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Caroline C. Lewis / August 2, 2018

Resisting Progress

Immediately following the 2016 election, #resist became the Left’s anti-Trump battle cry.

Immediately following the 2016 election, #resist became a battle cry for those opposed to the presidency of Donald Trump. Resistance has come in many forms: social media campaigns, protests, intimidation, congressional obstructionism, and in some cases violence no doubt brought on by Trump Derangement Syndrome. Those who participate in #resist claim they are helping to “save democracy.” Or, as Dennis Prager observed, it’s “as if they were American reincarnations of the French who fought real Nazis in World War II.”

The question remains, “Are they?”

The resistance made its first public appearance at the inauguration. Breaking windows, lighting cars on fire, and striking fear into those who attended the event, #resist certainly made the news. But does violence and vandalism “save democracy”?

At the so-called Women’s March, angry attendees wore genitalia hats and costumes, while Madonna said she’d like to “blow up the White House.” Saving democracy? You can decide.

Then came the congressional obstructions. As a bloc, Senate Democrats have slowed the confirmation process at an unprecedented level. A July 2018 report noted the striking differences between the confirmation of Trump’s nominations and the nominations of previous administrations. At a similar time in their presidencies, George H.W. Bush, Bill Clinton, George W. Bush, and Barack Obama had 80%, 84%, 72%, and 75% of their nominees confirmed, respectively. Trump has 57%. Moreover, David B. Rivkin Jr. and John Shu noted in The Wall Street Journal, “Obama’s nominees faced only 17 cloture votes in his first term. Trump’s have faced 108 in 18 months.”

Consider the effect that slowing the confirmation process has on “democracy.” The democratic process gives power to representatives who vote on behalf of the people (which is why we’re a democratic republic, not a democracy). Obstruction challenges rather than supports this process.

Obstructionism also negatively affects the people of this country. Having a government without the full staff of agency heads and other employees makes everything inefficient for the people. Additionally, obstruction hurts the American people by denying them qualified people in key positions.

Consider the case of Andy Puzder, nominated for secretary of labor. The son of an immigrant, Puzder worked his way through law school and ultimately became CEO of CKE Restaurants, the parent company of Hardee’s and Carl’s Junior. He knows the value of hard work and understands how to unleash the productivity of the American worker.

In his book, The Capitalist Comeback, Puzder recounts how protesters came to his front door, held a rally in his town, and drove a billboard through his neighborhood accusing him of abusing women. Perhaps the most alarming incident happened in the form of a mysterious package addressed to his wife. It contained white powder, a paper doll with a noose around its neck, and a pink piece of paper with the words “TRUMP.” Fortunately, no one was hurt.

Sadly, Puzder withdrew his nomination after lack of support in the Senate. Did the protesting, intimidation, and obstruction “save” democracy?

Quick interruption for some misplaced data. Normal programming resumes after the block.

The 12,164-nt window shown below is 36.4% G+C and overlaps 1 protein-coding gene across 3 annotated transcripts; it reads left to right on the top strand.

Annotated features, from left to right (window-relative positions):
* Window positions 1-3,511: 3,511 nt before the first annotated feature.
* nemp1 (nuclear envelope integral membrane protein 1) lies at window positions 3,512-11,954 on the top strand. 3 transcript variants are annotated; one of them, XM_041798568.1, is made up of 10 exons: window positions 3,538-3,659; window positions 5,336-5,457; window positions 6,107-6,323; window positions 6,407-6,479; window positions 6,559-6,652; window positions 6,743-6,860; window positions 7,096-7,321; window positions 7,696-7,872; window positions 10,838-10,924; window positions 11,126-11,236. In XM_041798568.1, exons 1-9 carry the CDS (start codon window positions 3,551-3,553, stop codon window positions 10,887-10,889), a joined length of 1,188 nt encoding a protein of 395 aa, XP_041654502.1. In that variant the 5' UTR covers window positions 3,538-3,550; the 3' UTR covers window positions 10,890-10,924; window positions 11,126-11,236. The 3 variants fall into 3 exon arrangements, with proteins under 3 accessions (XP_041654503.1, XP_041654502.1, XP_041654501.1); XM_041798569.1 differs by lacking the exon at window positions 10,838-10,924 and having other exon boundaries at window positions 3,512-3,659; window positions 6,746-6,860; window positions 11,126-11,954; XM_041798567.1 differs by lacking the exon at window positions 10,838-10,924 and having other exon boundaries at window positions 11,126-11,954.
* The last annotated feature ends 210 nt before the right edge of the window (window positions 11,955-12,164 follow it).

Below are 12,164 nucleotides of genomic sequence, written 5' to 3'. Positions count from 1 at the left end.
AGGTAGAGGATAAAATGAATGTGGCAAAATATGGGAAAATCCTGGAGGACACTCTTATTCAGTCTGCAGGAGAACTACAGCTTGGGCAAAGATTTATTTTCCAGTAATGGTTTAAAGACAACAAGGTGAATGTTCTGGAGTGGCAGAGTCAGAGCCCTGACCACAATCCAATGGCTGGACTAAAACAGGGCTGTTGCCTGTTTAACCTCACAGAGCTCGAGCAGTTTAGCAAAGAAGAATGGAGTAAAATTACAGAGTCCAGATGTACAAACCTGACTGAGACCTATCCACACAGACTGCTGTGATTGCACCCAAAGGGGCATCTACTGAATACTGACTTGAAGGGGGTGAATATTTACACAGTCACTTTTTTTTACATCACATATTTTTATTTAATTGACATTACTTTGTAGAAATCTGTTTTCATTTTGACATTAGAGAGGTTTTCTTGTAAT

In any case, Rep. Maxine Waters advocated harassing Trump officials, meaning she evidently does think this wretched behavior “saves” democracy.

The most recent blockade has been against Judge Brett Kavanaugh, a highly qualified jurist who sits on the DC Circuit Court. A graduate of Yale Law School, Kavanaugh also lectures at Harvard Law School (he was hired by Elena Kagan when she served as dean of the school). Lauded by Right and Left as a brilliant jurist, Judge Kavanaugh now faces baseless attacks on his character, his family, and his legal record. Isn’t obstructing a qualified jurist “endangering democracy”?

Even the quintessential American sport, football, has been weaponized. The national anthem, long held as the symbol of unity for the American people, has been transformed into a political statement by those hoping to #resist. However, are these people resisting Trump, or American values? How does this “save democracy”?

The resistance also calls for abolishing Immigration and Customs Enforcement (ICE). Perhaps the most visible has been the Occupy ICE campaigns, such as the Portland campaign, which left the protest area with blocks of trash, bottles, and used needles. Does protesting and trashing property “save democracy”?

Many people have begun to question the validity of #resist and the ideology of those who support it. The #WalkAway movement has revealed an awakening of more traditional liberals who do not subscribe to violence, bigotry, and hateful distain for those with whom they disagree.

As Ronald Reagan stated, “You and I are told increasingly we have to choose between a left or right. Well I’d like to suggest there is no such thing as a left or right. There’s only an up or down: [up] man’s old — old-aged dream, the ultimate in individual freedom consistent with law and order, or down to the ant heap of totalitarianism.”

Reagan understood that dividing lines did not fall between Right or Left. Rather, they fell between Liberty and tyranny. Returning to this basic understanding of America helps to shed light on what #resist represents. The resistance blockades the American people, American values, and American patriotism. The resistance subscribes to violence, lewdness, and bigotry. While considering themselves “progressives,” resistance members regress downward to a divided nation and a country that cannot move forward. Ultimately, they resist unity, democracy, and forward-thinking policy. Ironically, they #resist progress.

(Updated.)

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